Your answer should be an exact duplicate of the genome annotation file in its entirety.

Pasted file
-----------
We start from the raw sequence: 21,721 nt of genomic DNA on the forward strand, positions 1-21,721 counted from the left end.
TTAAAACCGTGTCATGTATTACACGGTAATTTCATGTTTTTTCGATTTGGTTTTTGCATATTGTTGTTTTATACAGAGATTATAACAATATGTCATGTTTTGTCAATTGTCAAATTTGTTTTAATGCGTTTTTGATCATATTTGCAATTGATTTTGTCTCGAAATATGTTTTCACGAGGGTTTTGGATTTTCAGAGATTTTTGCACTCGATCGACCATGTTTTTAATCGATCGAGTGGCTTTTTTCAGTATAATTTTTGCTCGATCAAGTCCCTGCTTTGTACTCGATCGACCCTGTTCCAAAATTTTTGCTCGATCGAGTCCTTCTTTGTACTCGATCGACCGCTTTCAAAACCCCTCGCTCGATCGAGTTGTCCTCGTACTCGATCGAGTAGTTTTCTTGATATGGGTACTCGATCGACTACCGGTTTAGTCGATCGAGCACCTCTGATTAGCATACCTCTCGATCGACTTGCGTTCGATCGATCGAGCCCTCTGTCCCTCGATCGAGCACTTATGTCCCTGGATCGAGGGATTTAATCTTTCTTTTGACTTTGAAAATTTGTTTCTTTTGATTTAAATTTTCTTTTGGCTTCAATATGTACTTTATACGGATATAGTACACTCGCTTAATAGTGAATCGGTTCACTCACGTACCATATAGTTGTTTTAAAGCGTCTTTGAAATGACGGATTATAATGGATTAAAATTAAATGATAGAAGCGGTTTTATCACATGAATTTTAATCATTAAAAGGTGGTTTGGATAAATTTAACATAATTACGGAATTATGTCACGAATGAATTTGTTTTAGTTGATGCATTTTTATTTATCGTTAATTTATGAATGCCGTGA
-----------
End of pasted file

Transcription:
We start from the raw sequence: 21,721 nt of genomic DNA on the forward strand, positions 1-21,721 counted from the left end.
TTAAAACCGTGTCATGTATTACACGGTAATTTCATGTTTTTTCGATTTGGTTTTTGCATATTGTTGTTTTATACAGAGATTATAACAATATGTCATGTTTTGTCAATTGTCAAATTTGTTTTAATGCGTTTTTGATCATATTTGCAATTGATTTTGTCTCGAAATATGTTTTCACGAGGGTTTTGGATTTTCAGAGATTTTTGCACTCGATCGACCATGTTTTTAATCGATCGAGTGGCTTTTTTCAGTATAATTTTTGCTCGATCAAGTCCCTGCTTTGTACTCGATCGACCCTGTTCCAAAATTTTTGCTCGATCGAGTCCTTCTTTGTACTCGATCGACCGCTTTCAAAACCCCTCGCTCGATCGAGTTGTCCTCGTACTCGATCGAGTAGTTTTCTTGATATGGGTACTCGATCGACTACCGGTTTAGTCGATCGAGCACCTCTGATTAGCATACCTCTCGATCGACTTGCGTTCGATCGATCGAGCCCTCTGTCCCTCGATCGAGCACTTATGTCCCTGGATCGAGGGATTTAATCTTTCTTTTGACTTTGAAAATTTGTTTCTTTTGATTTAAATTTTCTTTTGGCTTCAATATGTACTTTATACGGATATAGTACACTCGCTTAATAGTGAATCGGTTCACTCACGTACCATATAGTTGTTTTAAAGCGTCTTTGAAATGACGGATTATAATGGATTAAAATTAAATGATAGAAGCGGTTTTATCACATGAATTTTAATCATTAAAAGGTGGTTTGGATAAATTTAACATAATTACGGAATTATGTCACGAATGAATTTGTTTTAGTTGATGCATTTTTATTTATCGTTAATTTATGAATGCCGTGA